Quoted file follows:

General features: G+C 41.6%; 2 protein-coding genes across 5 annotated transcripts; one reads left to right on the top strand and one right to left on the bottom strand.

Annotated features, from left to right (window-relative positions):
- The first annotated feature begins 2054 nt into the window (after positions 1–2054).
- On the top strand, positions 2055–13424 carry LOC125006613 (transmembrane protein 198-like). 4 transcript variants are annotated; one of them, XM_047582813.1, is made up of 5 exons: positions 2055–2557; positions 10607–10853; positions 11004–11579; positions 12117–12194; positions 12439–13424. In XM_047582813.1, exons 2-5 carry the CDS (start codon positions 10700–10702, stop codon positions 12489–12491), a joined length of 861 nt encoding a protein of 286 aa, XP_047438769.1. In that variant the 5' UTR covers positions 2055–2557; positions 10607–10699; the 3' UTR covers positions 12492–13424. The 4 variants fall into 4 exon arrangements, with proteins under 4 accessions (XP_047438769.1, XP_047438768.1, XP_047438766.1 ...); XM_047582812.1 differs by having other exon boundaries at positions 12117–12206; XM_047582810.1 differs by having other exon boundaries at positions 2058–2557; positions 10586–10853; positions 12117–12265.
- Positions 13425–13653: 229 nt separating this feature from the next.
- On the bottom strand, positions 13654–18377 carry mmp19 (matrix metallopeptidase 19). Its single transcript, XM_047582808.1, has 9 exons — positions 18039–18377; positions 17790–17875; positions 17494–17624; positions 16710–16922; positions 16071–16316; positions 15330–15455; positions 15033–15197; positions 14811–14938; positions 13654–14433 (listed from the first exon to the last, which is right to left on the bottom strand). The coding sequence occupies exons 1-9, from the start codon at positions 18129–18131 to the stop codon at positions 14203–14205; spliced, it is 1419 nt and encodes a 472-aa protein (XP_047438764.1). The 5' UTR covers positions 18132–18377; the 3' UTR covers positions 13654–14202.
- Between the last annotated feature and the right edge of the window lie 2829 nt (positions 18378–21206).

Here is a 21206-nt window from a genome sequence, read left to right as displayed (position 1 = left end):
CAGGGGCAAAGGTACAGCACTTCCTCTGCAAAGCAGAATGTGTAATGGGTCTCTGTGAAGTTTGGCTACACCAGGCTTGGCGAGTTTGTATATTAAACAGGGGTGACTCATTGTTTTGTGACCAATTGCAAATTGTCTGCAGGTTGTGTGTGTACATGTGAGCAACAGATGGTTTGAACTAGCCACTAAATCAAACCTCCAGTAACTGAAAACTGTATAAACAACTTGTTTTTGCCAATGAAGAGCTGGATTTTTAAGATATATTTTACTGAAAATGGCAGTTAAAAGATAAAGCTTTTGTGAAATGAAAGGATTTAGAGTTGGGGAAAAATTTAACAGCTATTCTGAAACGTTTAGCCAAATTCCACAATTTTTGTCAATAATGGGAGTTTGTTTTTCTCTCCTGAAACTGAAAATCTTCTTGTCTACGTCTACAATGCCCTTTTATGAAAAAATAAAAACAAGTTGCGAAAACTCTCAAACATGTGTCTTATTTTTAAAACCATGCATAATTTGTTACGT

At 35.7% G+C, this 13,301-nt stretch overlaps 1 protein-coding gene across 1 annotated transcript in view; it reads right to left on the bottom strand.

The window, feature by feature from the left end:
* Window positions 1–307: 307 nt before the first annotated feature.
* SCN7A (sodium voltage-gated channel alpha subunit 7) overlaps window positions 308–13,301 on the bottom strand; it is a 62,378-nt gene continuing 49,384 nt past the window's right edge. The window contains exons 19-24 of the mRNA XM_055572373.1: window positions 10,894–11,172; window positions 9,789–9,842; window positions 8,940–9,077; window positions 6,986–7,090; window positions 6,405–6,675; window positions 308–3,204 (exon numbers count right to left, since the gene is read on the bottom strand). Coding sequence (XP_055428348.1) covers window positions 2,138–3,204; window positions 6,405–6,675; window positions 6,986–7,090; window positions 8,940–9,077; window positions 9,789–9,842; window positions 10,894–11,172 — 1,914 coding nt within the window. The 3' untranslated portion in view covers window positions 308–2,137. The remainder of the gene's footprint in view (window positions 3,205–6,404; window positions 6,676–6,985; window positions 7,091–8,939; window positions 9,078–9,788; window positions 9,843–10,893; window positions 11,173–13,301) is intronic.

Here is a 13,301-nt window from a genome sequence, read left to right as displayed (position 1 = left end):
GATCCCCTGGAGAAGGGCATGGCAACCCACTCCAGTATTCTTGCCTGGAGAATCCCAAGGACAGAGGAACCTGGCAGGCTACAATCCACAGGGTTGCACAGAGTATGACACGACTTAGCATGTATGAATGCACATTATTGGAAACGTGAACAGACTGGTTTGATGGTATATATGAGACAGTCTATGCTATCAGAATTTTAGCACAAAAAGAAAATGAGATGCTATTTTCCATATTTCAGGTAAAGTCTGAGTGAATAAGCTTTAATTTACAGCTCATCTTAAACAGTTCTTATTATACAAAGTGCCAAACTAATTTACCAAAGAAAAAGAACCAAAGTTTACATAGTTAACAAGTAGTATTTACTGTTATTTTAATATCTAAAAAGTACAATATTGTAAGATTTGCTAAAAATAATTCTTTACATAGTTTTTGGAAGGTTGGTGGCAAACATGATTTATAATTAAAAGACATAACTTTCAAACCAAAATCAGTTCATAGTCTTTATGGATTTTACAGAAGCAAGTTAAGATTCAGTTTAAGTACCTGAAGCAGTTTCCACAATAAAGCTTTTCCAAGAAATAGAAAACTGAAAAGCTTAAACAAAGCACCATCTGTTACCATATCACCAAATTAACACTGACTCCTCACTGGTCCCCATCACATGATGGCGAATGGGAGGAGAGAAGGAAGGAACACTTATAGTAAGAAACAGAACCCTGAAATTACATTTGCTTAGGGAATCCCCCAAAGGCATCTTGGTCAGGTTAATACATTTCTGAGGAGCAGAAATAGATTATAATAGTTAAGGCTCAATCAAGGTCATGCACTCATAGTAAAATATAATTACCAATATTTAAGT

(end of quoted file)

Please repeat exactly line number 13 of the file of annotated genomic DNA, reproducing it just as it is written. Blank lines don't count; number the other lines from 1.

* SCN7A (sodium voltage-gated channel alpha subunit 7) overlaps window positions 308–13,301 on the bottom strand; it is a 62,378-nt gene continuing 49,384 nt past the window's right edge. The window contains exons 19-24 of the mRNA XM_055572373.1: window positions 10,894–11,172; window positions 9,789–9,842; window positions 8,940–9,077; window positions 6,986–7,090; window positions 6,405–6,675; window positions 308–3,204 (exon numbers count right to left, since the gene is read on the bottom strand). Coding sequence (XP_055428348.1) covers window positions 2,138–3,204; window positions 6,405–6,675; window positions 6,986–7,090; window positions 8,940–9,077; window positions 9,789–9,842; window positions 10,894–11,172 — 1,914 coding nt within the window. The 3' untranslated portion in view covers window positions 308–2,137. The remainder of the gene's footprint in view (window positions 3,205–6,404; window positions 6,676–6,985; window positions 7,091–8,939; window positions 9,078–9,788; window positions 9,843–10,893; window positions 11,173–13,301) is intronic.